Napoleon Bonaparte once said:
Passion can be a great thing. It provides drive to accomplish things. It is an inner energy for something. It fuels a love for someone or something. Passion is that attribute of leadership that can accomplish great works, generate great excitement, and inspire others to accomplish even more. However, without principles to guide it, passion can drive very bad actions as easily as it can very good actions. Consider the table below:
Passion can drive…Good Actions
Passion can drive…Bad Actions
|· Drive exceptional results
· Help an employee develop in their career, expand skills, or stretch their capabilities
· Expand or grow our business
· Deliver on ambitious objectives previously believed impossible to achieve
· Create opportunities from challenges
· Make a difference in the life of a coworker or another individual
|· Compromising standards to meet a project deadline
· Violating the rights of an individual to meet a deadline or fulfill an urgent request
· Compromise values that should guide our behavior and actions
· Take unnecessary risks that could yield undesirable results
· A poor decision that incurs long-term negative results
What is that one thing that defines whether passion will be used for good actions or bad actions? I would argue that it is the principles by which we live, act, and operate. If we value the principles of compliance, treating others how we want to be treated, achieving success with integrity, doing what we say we will do, and adding value to our company/patients/customers, then our passion will accomplish those positive actions, not the negative.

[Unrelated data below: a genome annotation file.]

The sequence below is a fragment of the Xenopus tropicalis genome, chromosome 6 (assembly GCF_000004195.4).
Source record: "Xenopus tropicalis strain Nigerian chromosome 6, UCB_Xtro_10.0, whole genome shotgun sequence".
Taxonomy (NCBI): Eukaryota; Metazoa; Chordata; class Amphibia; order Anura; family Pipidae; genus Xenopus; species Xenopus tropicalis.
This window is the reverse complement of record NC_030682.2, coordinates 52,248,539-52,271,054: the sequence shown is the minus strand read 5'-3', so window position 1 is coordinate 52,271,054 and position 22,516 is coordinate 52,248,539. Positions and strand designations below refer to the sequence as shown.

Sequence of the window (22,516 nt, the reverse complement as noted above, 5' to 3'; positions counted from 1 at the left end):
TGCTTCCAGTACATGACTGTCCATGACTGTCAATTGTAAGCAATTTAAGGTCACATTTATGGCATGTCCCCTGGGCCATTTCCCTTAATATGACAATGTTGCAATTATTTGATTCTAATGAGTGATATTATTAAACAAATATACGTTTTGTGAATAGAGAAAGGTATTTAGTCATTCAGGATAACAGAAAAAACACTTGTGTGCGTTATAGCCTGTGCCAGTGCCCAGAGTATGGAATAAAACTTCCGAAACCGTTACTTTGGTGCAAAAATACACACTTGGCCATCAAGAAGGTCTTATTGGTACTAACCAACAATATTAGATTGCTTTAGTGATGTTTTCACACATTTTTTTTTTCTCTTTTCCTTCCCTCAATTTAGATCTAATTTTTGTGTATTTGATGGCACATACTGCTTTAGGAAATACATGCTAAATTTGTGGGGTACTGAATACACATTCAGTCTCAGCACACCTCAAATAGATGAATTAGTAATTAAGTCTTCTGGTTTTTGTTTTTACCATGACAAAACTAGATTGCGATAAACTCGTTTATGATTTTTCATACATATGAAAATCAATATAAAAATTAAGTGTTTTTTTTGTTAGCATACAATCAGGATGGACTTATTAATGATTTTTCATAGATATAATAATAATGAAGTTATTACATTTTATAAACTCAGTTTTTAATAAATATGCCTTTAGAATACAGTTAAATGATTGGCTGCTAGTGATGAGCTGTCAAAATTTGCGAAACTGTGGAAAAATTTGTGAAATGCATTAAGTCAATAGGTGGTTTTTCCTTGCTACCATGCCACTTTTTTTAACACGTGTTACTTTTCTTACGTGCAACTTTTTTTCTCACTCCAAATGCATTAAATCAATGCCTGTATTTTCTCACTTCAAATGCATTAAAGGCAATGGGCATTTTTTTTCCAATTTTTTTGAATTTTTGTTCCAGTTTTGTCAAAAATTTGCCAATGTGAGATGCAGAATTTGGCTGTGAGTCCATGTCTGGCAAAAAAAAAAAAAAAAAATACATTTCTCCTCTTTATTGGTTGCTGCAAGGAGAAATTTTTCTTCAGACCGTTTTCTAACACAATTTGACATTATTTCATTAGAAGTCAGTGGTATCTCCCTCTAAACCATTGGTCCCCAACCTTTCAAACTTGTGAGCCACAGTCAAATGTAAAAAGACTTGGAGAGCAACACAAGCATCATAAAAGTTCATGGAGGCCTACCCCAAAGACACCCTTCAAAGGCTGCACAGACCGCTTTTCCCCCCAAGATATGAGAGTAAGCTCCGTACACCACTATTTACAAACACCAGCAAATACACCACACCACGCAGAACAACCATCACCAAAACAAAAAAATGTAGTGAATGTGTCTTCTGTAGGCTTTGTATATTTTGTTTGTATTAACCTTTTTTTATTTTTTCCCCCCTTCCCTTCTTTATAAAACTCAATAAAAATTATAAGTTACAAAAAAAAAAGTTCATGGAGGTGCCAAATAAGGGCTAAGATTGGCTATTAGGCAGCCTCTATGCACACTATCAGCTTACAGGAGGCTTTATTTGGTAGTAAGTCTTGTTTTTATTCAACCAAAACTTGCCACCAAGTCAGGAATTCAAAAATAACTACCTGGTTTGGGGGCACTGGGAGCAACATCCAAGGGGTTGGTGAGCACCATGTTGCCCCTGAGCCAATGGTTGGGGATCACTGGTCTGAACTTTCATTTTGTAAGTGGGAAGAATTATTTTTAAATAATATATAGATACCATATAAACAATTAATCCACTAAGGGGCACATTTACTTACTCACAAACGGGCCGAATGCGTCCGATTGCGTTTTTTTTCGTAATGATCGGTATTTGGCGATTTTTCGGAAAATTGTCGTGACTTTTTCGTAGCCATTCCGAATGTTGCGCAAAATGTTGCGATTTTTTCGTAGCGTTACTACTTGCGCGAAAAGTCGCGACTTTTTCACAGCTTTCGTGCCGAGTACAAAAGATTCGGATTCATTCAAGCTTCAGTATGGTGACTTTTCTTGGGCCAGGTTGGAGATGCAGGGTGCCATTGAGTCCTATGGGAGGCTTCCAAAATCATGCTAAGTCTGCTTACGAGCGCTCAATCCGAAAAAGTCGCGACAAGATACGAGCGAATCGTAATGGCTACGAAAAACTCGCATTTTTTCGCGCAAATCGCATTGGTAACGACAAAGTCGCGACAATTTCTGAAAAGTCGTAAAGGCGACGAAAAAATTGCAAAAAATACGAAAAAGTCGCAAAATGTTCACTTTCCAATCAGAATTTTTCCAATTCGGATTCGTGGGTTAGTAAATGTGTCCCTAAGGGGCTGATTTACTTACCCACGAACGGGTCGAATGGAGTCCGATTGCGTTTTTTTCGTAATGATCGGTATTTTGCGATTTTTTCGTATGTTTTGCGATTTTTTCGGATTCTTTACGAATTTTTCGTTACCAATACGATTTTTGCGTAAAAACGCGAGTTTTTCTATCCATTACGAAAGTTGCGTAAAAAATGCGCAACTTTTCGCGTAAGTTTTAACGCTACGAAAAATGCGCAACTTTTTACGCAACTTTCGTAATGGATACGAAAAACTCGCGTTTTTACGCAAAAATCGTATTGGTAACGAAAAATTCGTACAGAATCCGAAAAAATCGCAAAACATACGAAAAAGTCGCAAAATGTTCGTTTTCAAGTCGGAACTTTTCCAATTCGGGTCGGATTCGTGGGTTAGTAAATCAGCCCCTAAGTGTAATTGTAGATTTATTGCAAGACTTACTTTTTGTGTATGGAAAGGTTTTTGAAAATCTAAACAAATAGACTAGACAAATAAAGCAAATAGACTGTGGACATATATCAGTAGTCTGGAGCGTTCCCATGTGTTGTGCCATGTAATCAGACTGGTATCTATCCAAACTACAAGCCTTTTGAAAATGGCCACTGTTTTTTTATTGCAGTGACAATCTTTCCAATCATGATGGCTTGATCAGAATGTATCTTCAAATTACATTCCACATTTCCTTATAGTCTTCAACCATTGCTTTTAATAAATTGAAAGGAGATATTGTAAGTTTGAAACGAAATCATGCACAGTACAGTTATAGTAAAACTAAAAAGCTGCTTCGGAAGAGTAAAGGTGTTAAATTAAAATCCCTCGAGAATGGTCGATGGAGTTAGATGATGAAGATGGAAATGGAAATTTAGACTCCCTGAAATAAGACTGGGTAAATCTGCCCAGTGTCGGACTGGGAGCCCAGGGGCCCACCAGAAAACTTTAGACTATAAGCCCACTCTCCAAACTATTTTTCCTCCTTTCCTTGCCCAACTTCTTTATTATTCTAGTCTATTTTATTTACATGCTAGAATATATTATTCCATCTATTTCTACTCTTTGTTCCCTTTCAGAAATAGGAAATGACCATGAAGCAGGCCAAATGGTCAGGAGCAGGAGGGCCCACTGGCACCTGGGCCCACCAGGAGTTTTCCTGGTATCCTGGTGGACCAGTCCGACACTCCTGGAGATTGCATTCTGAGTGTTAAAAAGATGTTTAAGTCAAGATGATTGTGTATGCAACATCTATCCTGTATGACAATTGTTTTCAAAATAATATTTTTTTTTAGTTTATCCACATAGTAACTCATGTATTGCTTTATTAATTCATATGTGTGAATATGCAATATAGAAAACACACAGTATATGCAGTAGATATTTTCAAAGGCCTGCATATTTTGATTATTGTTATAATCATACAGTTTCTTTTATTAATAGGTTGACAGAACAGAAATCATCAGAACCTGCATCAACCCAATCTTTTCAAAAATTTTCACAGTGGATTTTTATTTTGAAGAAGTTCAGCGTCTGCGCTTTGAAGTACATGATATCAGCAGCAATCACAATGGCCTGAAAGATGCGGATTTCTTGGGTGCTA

How can you ensure that your passion (and actions) will always be based on positive principles? What can we do to drive positive behaviors in our teammates? How can we emphasize positive use of our passions? I believe there are three key things that we can do to help ensure we properly channel our passions:
- Determine in advance the principles by which we will live – My wife and I always taught our three kids that the best thing they could do to ensure that they made good decisions under pressure was to decide in advance what boundaries they had. For instance, if they made a firm commitment in advance that there were no circumstances in which they would experiment with drugs, alcohol, or anything else illegal or immoral, then it would be easier when pressure was applied to say, “No.” If you wait until you are pressed for an immediate decision, it is much harder to make positive, principled decisions.
- Model principled behaviors – You cannot very easily lead when you say, “do what I say, not what I do.” There is no credibility in that at all. So, you need, as a leader, to “walk the talk.”
- Reward principled decisions – The best way to motivate others to retain their passion, but do so in a principled way is to recognize and reward individuals that do so. Highlighting those actions we consider “good” will re-enforce those behaviors and encourage more of it.
Good leaders demonstrate passion, but they do so in a principled, controlled manner. How does this speak to you today?
Have a fabulous day!